As soon as a novel must be read or becomes part of a literary course, the joy of reading it is immediately lost due to the fact that the particular novel may not be interest to the student, the student may hurry to finish the novel and by the extent to which the novel is studied.
The joy of reading a novel is lost when a novel is not of interest to the reader because the reader would not be able to relate to any of the characters, and would therefore not be able to fully imagine what the author intended to be imagined at a particular moment in the novel. Not being able to imagine in a novel does not allow the novel to be read properly which further causes the reader to lose interest in the novel. Also, if the novel is not of interest to the student, he may not even bother to read the book, however, since it is forced upon him, it would be read in a hurry.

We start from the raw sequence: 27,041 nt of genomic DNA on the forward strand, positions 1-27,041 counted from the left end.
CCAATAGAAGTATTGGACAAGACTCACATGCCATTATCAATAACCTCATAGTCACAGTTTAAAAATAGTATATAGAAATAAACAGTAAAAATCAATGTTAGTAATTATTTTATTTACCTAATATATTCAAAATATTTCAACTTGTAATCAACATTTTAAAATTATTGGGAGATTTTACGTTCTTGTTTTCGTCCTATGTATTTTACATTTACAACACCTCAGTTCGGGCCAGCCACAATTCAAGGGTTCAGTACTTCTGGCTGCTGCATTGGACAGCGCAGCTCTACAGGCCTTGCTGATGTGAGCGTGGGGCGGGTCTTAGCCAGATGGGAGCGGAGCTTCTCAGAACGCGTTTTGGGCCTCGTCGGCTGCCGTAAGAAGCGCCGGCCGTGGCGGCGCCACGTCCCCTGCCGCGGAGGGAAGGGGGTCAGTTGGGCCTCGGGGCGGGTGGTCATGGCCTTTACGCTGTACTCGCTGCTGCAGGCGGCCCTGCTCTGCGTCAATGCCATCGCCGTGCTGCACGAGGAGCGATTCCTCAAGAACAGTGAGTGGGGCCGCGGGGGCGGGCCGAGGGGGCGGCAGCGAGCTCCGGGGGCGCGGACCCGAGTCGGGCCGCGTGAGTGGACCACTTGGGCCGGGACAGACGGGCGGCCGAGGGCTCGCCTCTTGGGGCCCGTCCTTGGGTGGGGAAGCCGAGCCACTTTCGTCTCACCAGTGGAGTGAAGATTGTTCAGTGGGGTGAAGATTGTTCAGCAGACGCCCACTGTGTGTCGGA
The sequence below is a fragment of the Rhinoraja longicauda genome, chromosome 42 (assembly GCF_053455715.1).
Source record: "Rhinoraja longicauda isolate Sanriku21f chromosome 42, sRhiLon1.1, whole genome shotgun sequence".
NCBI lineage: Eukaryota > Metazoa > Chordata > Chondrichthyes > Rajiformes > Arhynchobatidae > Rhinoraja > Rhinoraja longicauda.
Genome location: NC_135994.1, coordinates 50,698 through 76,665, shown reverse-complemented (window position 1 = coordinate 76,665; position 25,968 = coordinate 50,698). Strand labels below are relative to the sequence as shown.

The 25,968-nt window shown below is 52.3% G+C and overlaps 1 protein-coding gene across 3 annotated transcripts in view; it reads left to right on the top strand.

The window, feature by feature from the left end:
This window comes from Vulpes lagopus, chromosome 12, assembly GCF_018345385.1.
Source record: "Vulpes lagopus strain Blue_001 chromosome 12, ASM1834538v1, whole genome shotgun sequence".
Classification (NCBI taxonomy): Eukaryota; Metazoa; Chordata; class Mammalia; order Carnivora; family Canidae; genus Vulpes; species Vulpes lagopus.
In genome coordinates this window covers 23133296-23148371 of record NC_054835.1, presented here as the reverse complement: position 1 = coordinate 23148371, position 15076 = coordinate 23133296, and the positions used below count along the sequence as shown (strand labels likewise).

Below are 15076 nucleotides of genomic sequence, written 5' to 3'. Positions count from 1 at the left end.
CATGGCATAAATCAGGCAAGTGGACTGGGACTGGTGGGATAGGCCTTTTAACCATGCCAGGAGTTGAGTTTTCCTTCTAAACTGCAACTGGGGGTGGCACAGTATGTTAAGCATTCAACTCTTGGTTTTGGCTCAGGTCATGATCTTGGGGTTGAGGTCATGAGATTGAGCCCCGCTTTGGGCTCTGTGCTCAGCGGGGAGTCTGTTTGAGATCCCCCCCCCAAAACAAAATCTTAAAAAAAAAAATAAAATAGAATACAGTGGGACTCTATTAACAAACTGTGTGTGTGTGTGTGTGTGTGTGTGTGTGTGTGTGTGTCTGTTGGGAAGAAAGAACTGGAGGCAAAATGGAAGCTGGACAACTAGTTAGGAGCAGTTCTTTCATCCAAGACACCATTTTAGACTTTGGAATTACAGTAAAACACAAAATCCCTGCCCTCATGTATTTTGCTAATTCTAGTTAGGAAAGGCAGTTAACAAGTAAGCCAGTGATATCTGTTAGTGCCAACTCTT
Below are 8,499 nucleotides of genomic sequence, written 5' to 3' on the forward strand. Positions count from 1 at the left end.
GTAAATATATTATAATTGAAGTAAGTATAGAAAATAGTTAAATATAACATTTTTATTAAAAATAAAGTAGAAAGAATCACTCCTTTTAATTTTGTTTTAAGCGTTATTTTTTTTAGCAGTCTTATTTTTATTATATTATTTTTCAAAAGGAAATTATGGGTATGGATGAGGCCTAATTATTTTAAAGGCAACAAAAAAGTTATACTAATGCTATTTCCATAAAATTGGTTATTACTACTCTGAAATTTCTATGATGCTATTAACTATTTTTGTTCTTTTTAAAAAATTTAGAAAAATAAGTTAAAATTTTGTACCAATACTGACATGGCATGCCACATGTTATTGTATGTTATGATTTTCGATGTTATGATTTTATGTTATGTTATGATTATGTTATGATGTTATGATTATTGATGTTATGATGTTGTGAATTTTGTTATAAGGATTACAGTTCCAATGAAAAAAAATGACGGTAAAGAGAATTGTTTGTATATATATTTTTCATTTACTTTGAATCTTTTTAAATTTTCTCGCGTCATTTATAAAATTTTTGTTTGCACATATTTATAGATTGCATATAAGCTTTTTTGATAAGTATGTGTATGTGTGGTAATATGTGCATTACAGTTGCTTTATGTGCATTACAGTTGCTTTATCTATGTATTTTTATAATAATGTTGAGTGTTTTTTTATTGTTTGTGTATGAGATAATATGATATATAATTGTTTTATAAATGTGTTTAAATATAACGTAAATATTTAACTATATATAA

If a novel is read in a hurry, the joy of reading it is lost because the reader would most likely look over the words just enough to understand the plot but would not go in detail. The detail in a novel is very important since it helps create atmosphere and mood which results in the reader beginning to imagine himself as the character. In some novels, for example, just the details of the surroundings of the character's location take seven to eight pages to explain and if the detail is missed, the reader fails to imagine the intended atmosphere.
The extent to which a novel is studied causes the reader to lose interest in reading the novel because some interpretations of particular moments in the novel may not have anything to do relative to the novel. Doing things like over-emphasizing or over-interpreting causes the reader to become bored with the concept and in some cases even be confused.
For a novel to be enjoyed by anybody, it must be of interest to them and be able to keep them interested in it. This would then allow the...